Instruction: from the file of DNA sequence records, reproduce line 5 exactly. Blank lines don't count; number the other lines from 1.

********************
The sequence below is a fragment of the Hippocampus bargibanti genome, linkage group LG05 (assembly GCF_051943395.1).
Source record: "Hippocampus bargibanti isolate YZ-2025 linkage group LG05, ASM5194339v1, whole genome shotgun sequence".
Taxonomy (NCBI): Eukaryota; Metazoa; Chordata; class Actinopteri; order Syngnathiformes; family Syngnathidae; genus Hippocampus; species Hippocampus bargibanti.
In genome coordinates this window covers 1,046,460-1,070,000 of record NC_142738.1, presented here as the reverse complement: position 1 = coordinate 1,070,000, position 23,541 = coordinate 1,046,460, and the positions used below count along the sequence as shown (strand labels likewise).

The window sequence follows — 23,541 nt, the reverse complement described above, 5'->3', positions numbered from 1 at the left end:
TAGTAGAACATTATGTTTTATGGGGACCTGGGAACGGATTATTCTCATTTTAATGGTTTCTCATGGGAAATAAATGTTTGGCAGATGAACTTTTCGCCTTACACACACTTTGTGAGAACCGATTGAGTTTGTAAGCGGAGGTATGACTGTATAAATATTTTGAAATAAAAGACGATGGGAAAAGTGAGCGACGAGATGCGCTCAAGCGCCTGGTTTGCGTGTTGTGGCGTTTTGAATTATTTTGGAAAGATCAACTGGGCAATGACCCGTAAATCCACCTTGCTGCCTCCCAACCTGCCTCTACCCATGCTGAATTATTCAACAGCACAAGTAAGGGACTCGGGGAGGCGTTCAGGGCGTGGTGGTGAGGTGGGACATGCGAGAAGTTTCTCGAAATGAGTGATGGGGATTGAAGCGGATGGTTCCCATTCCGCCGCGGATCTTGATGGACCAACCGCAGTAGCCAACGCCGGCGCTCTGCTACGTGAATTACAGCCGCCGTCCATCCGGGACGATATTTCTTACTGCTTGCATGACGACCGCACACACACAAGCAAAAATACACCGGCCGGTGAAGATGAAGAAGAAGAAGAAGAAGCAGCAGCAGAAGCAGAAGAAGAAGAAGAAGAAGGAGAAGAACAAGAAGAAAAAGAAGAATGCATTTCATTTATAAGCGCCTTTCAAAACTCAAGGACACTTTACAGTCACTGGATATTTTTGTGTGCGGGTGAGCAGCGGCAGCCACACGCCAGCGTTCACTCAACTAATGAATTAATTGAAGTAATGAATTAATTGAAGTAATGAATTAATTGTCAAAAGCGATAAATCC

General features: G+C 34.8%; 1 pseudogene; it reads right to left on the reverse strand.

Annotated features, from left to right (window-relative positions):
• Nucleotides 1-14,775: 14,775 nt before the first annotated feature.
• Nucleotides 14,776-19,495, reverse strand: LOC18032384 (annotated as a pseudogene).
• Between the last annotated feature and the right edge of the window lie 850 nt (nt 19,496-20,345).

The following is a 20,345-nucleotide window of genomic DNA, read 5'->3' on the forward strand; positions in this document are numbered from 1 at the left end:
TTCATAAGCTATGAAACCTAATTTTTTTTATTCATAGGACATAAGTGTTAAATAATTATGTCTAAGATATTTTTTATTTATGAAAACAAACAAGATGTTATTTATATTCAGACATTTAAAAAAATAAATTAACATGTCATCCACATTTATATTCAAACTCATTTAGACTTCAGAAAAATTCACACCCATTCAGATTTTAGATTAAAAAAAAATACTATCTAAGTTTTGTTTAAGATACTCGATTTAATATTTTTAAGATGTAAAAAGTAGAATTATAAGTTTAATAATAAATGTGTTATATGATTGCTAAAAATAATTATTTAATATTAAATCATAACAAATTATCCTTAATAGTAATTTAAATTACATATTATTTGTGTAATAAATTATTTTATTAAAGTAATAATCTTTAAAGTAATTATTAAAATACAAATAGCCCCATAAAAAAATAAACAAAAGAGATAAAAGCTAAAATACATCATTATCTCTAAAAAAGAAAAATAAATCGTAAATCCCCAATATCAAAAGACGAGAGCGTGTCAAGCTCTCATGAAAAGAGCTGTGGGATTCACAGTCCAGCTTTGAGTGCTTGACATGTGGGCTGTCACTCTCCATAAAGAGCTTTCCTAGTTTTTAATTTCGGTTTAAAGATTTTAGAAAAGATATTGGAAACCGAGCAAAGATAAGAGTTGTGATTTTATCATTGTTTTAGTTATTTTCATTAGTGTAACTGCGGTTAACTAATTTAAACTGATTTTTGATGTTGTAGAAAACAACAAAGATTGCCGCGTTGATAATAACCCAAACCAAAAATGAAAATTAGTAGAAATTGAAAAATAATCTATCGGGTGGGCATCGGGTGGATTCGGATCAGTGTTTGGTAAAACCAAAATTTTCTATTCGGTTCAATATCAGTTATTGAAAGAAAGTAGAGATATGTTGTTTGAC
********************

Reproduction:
The window sequence follows — 23,541 nt, the reverse complement described above, 5'->3', positions numbered from 1 at the left end: